This past Sunday I was thrilled to have as my guest on the Coach for Innovation show, Dr. Charles Ehin, recognized management and innovation dynamics authority, and author of the just released book The Organizational Sweet Spot: Engaging the Innovative Dynamics of Your Social Networks (Springer, 2009).
Given the great questions coming in via BlogTalkRadio's chat room, an hour wasn't nearly long enough to cover the questions I wanted to ask him, so Charlie was gracious enough to respond to my questions in a follow-up Q&A.
The sweet spot is basically the place where the highest level of innovation and productivity takes place in any organization. It’s the place where formal business arrangements and informal relationships intersect.
It’s where the controlled access domain (the place that is controlled by management) meets or overlaps with the shared access domain (the place where people naturally interact with each other to make sense of their work and interpret it in a way that makes sense to them).
All organizations have a sweet spot—but in most organizations, it tends to be a relatively small space, when I hold that it should be larger. The larger the sweet spot, the greater the productivity.
The idea behind the sweet spot is that research shows that human nature cannot be managed. Regardless of the type of company or organization people work in, they naturally develop their own networks and social connections to get their work done. We all do this naturally.
The parameters of social relationships can be adjusted, but actual behavioral outcomes of people can’t be managed. But at the same time, every organization needs formal structures for how the work needs to get done.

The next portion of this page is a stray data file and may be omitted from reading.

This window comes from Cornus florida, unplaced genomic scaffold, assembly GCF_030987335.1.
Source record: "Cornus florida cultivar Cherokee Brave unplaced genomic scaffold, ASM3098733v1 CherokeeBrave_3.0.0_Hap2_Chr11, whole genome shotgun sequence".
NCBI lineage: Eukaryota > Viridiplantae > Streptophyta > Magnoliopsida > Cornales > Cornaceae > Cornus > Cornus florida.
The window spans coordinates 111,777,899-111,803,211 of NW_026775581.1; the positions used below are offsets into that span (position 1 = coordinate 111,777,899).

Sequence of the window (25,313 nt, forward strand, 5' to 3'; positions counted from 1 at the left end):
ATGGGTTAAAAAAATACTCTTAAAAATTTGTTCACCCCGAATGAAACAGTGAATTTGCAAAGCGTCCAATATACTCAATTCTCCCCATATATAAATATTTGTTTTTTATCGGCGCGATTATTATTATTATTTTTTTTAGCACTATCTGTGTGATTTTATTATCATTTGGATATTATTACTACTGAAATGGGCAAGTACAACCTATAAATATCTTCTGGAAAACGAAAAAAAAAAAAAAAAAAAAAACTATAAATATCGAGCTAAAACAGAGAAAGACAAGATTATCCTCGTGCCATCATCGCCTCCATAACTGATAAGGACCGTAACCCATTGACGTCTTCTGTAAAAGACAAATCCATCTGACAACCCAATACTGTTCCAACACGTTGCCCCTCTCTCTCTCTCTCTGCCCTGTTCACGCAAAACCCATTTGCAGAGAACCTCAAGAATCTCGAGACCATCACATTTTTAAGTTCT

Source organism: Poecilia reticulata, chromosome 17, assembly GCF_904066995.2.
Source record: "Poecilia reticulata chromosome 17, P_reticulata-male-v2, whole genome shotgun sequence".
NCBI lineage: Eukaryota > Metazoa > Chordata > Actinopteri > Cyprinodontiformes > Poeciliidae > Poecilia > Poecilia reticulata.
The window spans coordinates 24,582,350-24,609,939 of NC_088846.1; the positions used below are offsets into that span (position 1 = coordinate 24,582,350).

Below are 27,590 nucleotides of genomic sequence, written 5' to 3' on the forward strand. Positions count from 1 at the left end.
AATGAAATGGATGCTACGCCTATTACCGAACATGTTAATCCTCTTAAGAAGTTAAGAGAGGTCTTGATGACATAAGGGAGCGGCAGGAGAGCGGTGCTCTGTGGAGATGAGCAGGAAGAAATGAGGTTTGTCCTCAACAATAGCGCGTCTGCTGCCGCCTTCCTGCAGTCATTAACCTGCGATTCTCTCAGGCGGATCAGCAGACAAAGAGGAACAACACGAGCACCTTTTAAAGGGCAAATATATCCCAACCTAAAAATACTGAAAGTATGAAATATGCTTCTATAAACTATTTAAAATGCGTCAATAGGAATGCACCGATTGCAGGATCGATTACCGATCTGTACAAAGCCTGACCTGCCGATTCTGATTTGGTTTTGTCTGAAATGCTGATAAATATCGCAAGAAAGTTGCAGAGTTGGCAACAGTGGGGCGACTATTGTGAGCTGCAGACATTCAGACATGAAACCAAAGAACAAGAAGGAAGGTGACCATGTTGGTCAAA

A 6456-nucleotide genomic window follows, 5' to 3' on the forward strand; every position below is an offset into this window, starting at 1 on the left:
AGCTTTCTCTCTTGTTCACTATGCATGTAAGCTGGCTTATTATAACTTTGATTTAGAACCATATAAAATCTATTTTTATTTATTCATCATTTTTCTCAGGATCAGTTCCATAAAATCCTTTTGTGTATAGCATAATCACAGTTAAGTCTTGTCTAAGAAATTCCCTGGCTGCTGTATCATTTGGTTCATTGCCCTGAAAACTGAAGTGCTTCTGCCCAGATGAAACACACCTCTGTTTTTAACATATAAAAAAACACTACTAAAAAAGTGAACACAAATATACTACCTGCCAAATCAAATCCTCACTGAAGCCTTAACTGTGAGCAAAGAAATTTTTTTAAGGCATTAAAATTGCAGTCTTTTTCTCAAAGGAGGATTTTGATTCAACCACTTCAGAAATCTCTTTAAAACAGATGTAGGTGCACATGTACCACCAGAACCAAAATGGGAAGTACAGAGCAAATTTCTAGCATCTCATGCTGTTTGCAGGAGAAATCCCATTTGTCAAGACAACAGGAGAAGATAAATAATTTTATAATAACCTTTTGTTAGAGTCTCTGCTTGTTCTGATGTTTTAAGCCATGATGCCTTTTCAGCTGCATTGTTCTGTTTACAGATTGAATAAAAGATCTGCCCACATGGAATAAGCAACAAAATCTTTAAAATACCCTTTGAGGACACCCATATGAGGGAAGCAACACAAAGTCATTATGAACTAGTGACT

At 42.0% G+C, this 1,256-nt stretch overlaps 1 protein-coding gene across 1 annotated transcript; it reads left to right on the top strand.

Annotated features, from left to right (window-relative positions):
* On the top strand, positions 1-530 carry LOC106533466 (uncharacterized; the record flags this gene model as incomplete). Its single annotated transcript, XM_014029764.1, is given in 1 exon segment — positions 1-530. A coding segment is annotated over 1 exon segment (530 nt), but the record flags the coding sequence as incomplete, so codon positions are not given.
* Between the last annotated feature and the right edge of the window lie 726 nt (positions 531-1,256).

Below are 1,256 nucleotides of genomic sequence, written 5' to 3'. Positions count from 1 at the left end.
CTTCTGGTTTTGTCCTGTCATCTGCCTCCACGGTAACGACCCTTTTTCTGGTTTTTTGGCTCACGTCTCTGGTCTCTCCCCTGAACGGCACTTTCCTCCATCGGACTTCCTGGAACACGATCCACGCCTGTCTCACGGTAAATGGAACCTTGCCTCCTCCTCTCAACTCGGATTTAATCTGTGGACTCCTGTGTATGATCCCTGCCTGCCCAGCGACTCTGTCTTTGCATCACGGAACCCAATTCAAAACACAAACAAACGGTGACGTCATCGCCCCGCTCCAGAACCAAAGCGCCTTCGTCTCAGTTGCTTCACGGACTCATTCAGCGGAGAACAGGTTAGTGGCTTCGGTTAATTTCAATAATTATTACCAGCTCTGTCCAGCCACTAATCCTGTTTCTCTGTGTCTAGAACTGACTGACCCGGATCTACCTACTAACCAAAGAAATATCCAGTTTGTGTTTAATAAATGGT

So it’s my contention that where the formal and informal elements of a company overlap, this is where the best work gets done.
Informal networks always form in every organization, and if they’re suppressed they will go underground. But the more employees are given a voice and implicit control over what they are doing by management, the more they will respond positively to formal organizational goals and initiatives. Informal networks that are allowed to emerge begin to make appropriate connections with other emergent groups, including management. This overlap is a very desirable state where the formal system and informal networks both agree with the overall goals and processes of the company. The agreement doesn’t come from formal negotiations but out of self-organization and day to day interactions.
So it’s important to remember that the two systems, the formal (management processes) and informal social relationships don’t merge and become one in the sweet space, although members of both camps can participate. Instead, they tend to coordinate based on self-organization.